After a week of news focus¬ing on the political and personal tur¬moil of soon-to-be-former Gov. Eliot Spitzer, it’s time to turn the page, to the funny pages.
Let’s talk about the Sunday comics.
Being in charge of the news content of a daily newspaper is an awesome responsibility. Being in charge of the comics is just, well, awesome. I sup¬pose I feel that way because the color comics have always been one of my Sunday morn¬ing pleasures.
As a kid in Brooklyn, I pored over the Daily News, growing up with the gang in Gasoline Alley, enamored by Dondi, and enthralled by Brenda Starr. My admiration for this redheaded bombshell may have sublimi¬nally sowed the seeds for a career in journalism and some awful dye jobs. Decades later I reluctantly gave Brenda the pink slip in this publication. I check her out occasionally in out-of-area papers and she hasn’t changed a bit.
Things change, though, and starting March 16 there will be a change in The Saratogian’s Sunday comics: It will be pub¬lished in four pages instead of six, with almost all the features remaining intact.
The change is a cost-cutting measure, plain and simple. Eliminating a single two-sided color-printed sheet once a week reduces spending on paper and ink. The savings add up in a painless way as news¬papers everywhere seek ways to economize without sacrific¬ing the product or people.
But how can six pages be squeezed into four, without risking readability?
For starters, the kid-oriented science feature, “You Can by Beakman and Jax,” is moving from the Sunday comics to the Saturday Life section. That’s why it’s here today. It seems like a good fit, since we also run the “minipage” in this sec¬tion each Saturday, and kids have the whole weekend to do the experiments.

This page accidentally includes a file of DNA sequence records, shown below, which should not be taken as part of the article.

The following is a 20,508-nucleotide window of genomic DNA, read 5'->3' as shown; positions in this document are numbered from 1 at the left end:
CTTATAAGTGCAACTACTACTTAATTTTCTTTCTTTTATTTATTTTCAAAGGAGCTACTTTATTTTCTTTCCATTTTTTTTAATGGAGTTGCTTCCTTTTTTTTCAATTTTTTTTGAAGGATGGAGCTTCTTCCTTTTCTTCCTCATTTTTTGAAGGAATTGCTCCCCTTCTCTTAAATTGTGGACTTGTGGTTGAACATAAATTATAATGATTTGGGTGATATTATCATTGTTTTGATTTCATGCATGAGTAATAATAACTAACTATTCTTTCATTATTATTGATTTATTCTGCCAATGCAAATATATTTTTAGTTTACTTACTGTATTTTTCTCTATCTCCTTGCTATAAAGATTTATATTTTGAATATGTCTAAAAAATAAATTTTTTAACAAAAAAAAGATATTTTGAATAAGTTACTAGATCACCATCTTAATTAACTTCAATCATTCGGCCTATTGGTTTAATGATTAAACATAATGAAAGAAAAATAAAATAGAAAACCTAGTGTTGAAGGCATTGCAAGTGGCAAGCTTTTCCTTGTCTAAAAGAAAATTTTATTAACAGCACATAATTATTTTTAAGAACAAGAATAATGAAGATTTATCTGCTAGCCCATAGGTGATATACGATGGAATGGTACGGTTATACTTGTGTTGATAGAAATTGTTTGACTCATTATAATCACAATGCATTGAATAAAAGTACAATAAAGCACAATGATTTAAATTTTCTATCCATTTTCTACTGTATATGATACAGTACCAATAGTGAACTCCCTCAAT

All but three of the remain¬ing comics fit into the revised format that you’ll find tomor¬row.
Almost every Sunday comic includes a “filler,” a rectangle with the name of the comic, to use if needed. By eliminating the fillers in the horizontal strips, a vertical comic could be added to the page.
Once upon a time, all multi¬ple-panel comics contained the same number and size squares, week after week.
The retired Bill Waterson broke that pattern with his wonderful Calvin & Hobbes. Now it’s hard to find strips that can consistently run vertically. Three that work are Dilbert, The Lockhorns, and Non Sequitor.
I know that when it comes to newspaper comic enthusiasts, messing with the Sunday is section is no laughing matter. So, take a look and let me know if there’s a strip you miss and what you’d rather see pulled.
I was extremely tempted to retire The Family Circus. Then I worried you’d make tracks all over the paper looking for it. And if you asked who cut it, I’d have to say, “Not me.”
Barbara Lombardo is man¬aging editor of The Sarato¬gian. Her column is published Saturdays. Tell her about the Sunday comics, or anything else about The Saratogian, via e-mail at blombardo@sarato¬gian.com or by calling 583-8711.